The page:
Occasionally, a news story leaves me conflicted about whether to read it through the eyes of an editor, or those of a father.
The sad, ugly story of Steven Boyce is one of them.
The 21-year-old Boyce, of Shawneeland, is in a world of trouble. He is charged with manslaughter in the deaths of a family of four in a horrific crash last June. The pickup driven by Boyce slammed into the rear of a Jeep Cherokee stopped at a light on U.S. 11 at the Interstate 81 interchange at Stephenson. Police say the impact triggered a fire that caused the deaths of Amanda and Mark Roe, along with their sons, Caleb, 11, and Tyler, 4.
Boyce, who suffered minor injuries, also is charged with drunken driving and underage possession of alcohol (he was 20 at the time of the crash). The indictment against Boyce says his blood-alcohol content was 0.33 percent -- four times the legal limit for a driver in Virginia. The word "soused" is inadequate -- that level of intoxication is on the threshold of fatal alcohol poisoning.
On Wednesday, Boyce's attorney petitioned Frederick County Circuit Court to have his trial on the charges moved out of the area, citing the high level of media attention the case has received. The motion says The Northern Virginia Daily has carried 17 stories about the crash and Boyce's criminal case; The Winchester Star 19 stories; and TV3, the local ABC affiliate, 13 stories.
There's no claim in the motion that anyone got the stories wrong -- just that the coverage has inflamed the passions of the likely pool of jurors who would hear the case in Frederick County. It also refers to online commentary about the case that suggests Boyce has become the target of "anger, hatred and frustration" in the community.
Here's how the editor in me sees it: The case should be tried in Frederick County.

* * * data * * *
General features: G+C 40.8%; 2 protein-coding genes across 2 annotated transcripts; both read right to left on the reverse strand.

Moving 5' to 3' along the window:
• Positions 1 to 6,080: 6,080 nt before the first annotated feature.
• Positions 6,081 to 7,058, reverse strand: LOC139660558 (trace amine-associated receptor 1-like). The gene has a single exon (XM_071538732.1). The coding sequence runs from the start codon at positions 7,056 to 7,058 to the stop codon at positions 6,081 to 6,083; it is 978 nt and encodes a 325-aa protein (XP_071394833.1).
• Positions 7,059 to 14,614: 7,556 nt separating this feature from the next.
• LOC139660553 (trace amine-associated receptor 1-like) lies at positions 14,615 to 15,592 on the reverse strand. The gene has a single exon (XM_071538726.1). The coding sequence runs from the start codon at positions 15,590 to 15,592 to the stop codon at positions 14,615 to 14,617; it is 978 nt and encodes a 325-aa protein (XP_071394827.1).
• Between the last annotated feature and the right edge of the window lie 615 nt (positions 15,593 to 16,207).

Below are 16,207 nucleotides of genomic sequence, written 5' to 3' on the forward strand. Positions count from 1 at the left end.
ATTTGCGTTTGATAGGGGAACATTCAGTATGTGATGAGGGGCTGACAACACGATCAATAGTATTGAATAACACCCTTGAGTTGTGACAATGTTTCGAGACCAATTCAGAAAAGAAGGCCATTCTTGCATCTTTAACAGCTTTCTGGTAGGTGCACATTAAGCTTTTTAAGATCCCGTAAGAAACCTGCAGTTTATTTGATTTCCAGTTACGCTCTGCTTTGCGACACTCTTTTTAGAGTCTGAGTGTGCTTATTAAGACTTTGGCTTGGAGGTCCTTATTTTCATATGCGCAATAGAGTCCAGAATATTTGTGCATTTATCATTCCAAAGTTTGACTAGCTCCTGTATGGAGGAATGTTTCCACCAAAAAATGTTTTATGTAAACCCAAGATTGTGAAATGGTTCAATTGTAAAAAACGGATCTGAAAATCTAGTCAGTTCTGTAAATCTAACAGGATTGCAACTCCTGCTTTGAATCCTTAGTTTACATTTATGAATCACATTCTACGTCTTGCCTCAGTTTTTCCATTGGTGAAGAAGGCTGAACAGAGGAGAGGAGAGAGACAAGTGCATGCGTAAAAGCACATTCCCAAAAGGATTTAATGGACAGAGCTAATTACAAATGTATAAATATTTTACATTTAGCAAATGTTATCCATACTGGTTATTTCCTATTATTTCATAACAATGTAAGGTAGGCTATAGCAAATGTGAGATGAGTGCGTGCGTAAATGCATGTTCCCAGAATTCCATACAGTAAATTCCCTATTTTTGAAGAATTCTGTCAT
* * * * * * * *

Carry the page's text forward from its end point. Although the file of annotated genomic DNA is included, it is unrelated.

For one thing, local juries should mete out justice for local crimes. That's a foundation stone for our entire legal system. Trials shouldn't be moved without overwhelming cause.
The editor in me also knows a change of venue just makes it harder for reporters to do their jobs. Distance will complicate the logistics of covering what could be a lengthy and complex trial.
That is hardly a compelling priority for the court, but it's a big factor when planning coverage of a major story.
On the other hand, here's how the dad in me sees it: If I had a child facing this kind of trouble, I'd want the court to take every measure possible to ensure a fair trial. Boyce would be just another defendant, although one charged with a particularly ghastly crime, for jurors hearing the case in Culpeper or Staunton. No news coverage, no blog posts, no chatter in the grocery store will have colored their ability to render a fair verdict.
That's why, at the end of the debate between the editor and the dad, I suppose father knows best.
The Roe family deserves justice, too. It shouldn't be tainted by any hint that Boyce got anything less than a fair trial.
• Bob Wooten is the managing editor of the Daily. Contact him at 800-296-5137 or at firstname.lastname@example.org.